Montreal Investment Conference, Morning Update

Montreal, Quebec – Welcome to the first upside-down hotel we've ever seen: the Hilton Bonaventure Montreal, where Cambridge House International is conducting its two-day resource investment conference. And we mean upside-down; the lobby, meeting rooms, guest rooms and even the swimming pool are all on the top floor of this edifice (we wonder if perhaps the heliport is somewhere in the basement.

All of which is perhaps a fitting metaphor for the state of the world's currencies and economies. as well. If one hoped to glean any cheery insights from Friday's first panel of Joe Martin, Michael Berry, Leonard Melman and Terry Orstland, one came away empty-handed – unless one is sitting on large sacks of physical silver and gold.

Martin, just back from Munich, noted the huge demand for physical precious metals at Jan Kneist's resource investment conference there, amongst not just stodgy octogenarian Germans with distant memories of the collapse of the Deutschmark in the late teens and early twenties of last century, but youngsters as well.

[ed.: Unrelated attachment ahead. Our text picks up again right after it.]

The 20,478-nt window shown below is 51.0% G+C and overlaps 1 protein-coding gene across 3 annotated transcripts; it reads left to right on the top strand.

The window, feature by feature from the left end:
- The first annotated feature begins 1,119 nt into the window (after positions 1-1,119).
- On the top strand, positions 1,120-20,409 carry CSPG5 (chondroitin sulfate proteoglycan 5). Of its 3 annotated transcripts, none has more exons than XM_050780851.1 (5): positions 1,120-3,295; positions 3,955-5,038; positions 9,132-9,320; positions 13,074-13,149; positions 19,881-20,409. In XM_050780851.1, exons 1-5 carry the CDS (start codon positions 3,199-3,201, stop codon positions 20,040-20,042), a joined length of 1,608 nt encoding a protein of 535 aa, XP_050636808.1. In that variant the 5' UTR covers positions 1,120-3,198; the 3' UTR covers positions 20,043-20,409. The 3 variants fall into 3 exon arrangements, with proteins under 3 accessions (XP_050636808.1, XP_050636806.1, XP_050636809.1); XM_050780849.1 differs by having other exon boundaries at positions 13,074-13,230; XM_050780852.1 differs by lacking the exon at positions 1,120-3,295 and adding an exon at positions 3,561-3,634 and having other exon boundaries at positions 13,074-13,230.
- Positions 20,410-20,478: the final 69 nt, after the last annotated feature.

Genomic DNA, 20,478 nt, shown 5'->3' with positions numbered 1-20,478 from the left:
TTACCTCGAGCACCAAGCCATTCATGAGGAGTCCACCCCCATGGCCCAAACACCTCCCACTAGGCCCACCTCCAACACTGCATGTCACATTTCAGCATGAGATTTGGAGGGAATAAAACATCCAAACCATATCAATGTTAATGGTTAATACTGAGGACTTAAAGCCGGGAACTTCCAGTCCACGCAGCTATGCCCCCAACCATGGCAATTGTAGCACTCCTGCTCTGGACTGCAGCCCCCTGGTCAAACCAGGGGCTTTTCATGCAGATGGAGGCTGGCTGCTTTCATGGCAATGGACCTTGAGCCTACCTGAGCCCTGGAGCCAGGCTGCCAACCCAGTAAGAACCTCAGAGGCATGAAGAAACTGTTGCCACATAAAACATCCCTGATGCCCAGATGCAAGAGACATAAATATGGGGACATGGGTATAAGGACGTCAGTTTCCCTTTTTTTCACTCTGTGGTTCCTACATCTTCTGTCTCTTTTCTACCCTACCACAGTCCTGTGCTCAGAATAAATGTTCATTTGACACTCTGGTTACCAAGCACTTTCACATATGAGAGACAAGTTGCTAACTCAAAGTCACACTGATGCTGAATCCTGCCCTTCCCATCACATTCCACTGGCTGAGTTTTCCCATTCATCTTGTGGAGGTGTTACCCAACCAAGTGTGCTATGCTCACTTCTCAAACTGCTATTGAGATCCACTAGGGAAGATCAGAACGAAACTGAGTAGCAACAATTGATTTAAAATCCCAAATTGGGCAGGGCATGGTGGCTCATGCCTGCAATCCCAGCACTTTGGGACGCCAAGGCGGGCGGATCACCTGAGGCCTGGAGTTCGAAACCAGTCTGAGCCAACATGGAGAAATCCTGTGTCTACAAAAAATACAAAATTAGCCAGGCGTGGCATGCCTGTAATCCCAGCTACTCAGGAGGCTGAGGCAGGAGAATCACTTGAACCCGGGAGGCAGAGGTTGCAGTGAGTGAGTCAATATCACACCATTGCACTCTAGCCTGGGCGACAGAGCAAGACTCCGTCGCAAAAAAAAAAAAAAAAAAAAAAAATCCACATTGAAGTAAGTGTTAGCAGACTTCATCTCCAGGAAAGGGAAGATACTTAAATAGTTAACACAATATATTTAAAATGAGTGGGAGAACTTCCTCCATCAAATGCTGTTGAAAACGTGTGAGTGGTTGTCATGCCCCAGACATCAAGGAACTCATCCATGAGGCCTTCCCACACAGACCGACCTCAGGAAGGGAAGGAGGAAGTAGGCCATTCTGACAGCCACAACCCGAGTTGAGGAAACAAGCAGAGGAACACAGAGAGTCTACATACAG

Melman, Berry and Orstland were sceptical of Europe's political courage in dealing with its mounting debt issues, and noted that the last time a world currency like the dollar collapsed a thousand-year period known as the Dark Ages ensued. Even if Europe hocked all of its gold in some form of Euro-bond, a value estimated at below $1 trillion, it wouldn't be enough to bail out a single country, and they're all in deep doo-doo.

Perhaps later today will come some good news from this gathering of newsletter writers, analysts, prognosticators and resource company types. We certainly hope so, or we'll be headed for the feathers or a glass of suds post-haste . . . Stay tuned.

Article by David Bond